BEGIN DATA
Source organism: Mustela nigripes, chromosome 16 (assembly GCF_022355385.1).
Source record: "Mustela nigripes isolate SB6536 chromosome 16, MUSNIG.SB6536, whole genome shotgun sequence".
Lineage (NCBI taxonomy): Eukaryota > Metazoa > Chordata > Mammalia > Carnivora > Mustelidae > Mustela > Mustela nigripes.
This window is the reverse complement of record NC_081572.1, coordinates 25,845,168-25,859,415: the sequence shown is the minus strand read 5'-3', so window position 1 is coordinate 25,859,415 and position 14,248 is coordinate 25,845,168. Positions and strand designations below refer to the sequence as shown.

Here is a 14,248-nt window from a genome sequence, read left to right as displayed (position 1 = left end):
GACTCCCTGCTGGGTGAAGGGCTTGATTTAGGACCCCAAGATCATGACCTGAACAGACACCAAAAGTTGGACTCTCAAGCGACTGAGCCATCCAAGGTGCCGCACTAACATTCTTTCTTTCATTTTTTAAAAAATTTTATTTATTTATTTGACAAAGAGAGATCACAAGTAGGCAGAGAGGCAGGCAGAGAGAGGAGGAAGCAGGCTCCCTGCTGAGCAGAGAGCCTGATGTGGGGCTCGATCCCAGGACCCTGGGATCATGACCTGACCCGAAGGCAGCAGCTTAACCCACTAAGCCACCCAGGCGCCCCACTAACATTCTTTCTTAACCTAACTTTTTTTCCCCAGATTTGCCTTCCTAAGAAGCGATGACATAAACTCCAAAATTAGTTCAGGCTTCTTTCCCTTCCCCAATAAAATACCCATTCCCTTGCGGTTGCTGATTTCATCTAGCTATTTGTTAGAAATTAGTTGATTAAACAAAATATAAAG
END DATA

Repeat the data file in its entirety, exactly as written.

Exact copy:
Source organism: Mustela nigripes, chromosome 16 (assembly GCF_022355385.1).
Source record: "Mustela nigripes isolate SB6536 chromosome 16, MUSNIG.SB6536, whole genome shotgun sequence".
Lineage (NCBI taxonomy): Eukaryota > Metazoa > Chordata > Mammalia > Carnivora > Mustelidae > Mustela > Mustela nigripes.
This window is the reverse complement of record NC_081572.1, coordinates 25,845,168-25,859,415: the sequence shown is the minus strand read 5'-3', so window position 1 is coordinate 25,859,415 and position 14,248 is coordinate 25,845,168. Positions and strand designations below refer to the sequence as shown.

Here is a 14,248-nt window from a genome sequence, read left to right as displayed (position 1 = left end):
GACTCCCTGCTGGGTGAAGGGCTTGATTTAGGACCCCAAGATCATGACCTGAACAGACACCAAAAGTTGGACTCTCAAGCGACTGAGCCATCCAAGGTGCCGCACTAACATTCTTTCTTTCATTTTTTAAAAAATTTTATTTATTTATTTGACAAAGAGAGATCACAAGTAGGCAGAGAGGCAGGCAGAGAGAGGAGGAAGCAGGCTCCCTGCTGAGCAGAGAGCCTGATGTGGGGCTCGATCCCAGGACCCTGGGATCATGACCTGACCCGAAGGCAGCAGCTTAACCCACTAAGCCACCCAGGCGCCCCACTAACATTCTTTCTTAACCTAACTTTTTTTCCCCAGATTTGCCTTCCTAAGAAGCGATGACATAAACTCCAAAATTAGTTCAGGCTTCTTTCCCTTCCCCAATAAAATACCCATTCCCTTGCGGTTGCTGATTTCATCTAGCTATTTGTTAGAAATTAGTTGATTAAACAAAATATAAAG